Dozens facing jail time in Philando Castile protests as state Republicans seek to further criminalize protests

Some protesters such as these, who protested in September of 2016 the killing of Philando Castile, face criminal charges and are appealing to the governor and St. Paul mayor and attorney to have the charges dismissed.

Harry Colbert, Jr.

While Jeronimo Yanez is legally in the clear for killing Philando Castile, many of those who protested the killing are in legal jeopardy. 

Protests began almost immediately following the July 6, 2016 killing of Castile, a motorist pulled over by Yanez, a then St. Anthony police officer who pulled over Castile for a supposed broken taillight. The case made headlines worldwide due to a Facebook video streamed live immediately following the shooting. Though charged with manslaughter, Yanez was found not guilty despite evidence presented at trial, including video footage of the killing from his squad car. 

Nearly two years after the killing, many protesters who were arrested in the days and weeks after Castile’s death are seeking to have charges dismissed in their criminal cases that stem from protests outside of the governor’s mansion and People’s Park in St. Paul and the blockade of Interstate 94.

On March 26 a group facing prosecution sent joint letters to Gov. Mark Dayton, Lyndsey Olson, St. Paul city attorney, and recently elected mayor of St. Paul, Melvin Carter.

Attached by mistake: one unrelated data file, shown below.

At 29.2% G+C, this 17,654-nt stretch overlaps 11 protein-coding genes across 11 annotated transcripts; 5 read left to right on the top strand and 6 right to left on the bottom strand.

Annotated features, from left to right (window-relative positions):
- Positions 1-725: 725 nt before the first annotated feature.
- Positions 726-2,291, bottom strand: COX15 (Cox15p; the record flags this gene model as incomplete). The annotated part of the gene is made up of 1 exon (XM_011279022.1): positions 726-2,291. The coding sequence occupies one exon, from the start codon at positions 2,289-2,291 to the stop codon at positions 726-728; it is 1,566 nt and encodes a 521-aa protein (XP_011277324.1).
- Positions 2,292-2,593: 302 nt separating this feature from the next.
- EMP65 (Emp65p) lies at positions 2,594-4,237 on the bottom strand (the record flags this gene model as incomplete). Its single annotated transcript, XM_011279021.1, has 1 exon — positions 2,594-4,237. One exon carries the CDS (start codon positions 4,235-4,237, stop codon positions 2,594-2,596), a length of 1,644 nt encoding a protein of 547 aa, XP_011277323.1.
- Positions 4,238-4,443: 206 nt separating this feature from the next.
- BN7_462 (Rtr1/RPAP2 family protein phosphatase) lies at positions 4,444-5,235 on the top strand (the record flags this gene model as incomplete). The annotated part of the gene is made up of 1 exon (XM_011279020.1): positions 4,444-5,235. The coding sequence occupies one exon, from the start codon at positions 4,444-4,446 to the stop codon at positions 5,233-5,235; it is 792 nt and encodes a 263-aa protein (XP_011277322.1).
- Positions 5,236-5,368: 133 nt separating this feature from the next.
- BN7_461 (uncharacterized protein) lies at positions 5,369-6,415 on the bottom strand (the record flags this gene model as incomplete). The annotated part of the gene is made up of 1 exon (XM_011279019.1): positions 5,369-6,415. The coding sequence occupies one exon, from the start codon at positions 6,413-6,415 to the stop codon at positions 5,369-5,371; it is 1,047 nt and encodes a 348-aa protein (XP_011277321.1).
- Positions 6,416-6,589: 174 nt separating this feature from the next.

“Almost two years after the murder of Mr. Castile, the City of St. Paul is still spending taxpayer dollars prosecuting people who protested Mr. Castile’s killing,” read the letter. “Protesters who were standing on public sidewalks are still facing fines, criminal records, and jail sentences. Many who were arrested had showed up to voice their concern regarding police brutality, and in return they were brutalized by SPPD (St. Paul Police Department). All who were arrested at the Governor’s Mansion, Grand and Dale, and People’s Park were charged with the same misdemeanor offenses, public nuisance and unlawful assembly. Those who could not undergo two years of court commitments were compelled to take pleas in which they paid fines and were ordered to not ‘reoffend’ for one year. These payments were unfolding at the same time that the neighboring city of St. Anthony was paying Officer Yanez $40,000 in severance.”

In response to the recent spat of protests over the police shootings of Castile and the November 2015 killing of Jamar Clark by Minneapolis police, the Republican-controlled state legislature is seeking to pass a bill that would make highway protesting a gross misdemeanor, which is punishable by up to a year in prison and a $3,000 fine.

“This legislation is yet another way for Republicans to please their base and stifle the voices of oppressed Minnesotans,” said Rep. Raymond Dehn (DFL-59B) in a statement opposing the bill. “Law enforcement is not asking for this. Minneapolis is not asking for this. What kind of precedent are we setting for future generations wishing to exercise their First Amendment right? The Republican majority should actually address the systemic challenges our neighbors encounter every day, so there isn’t such a dire need to protest.”

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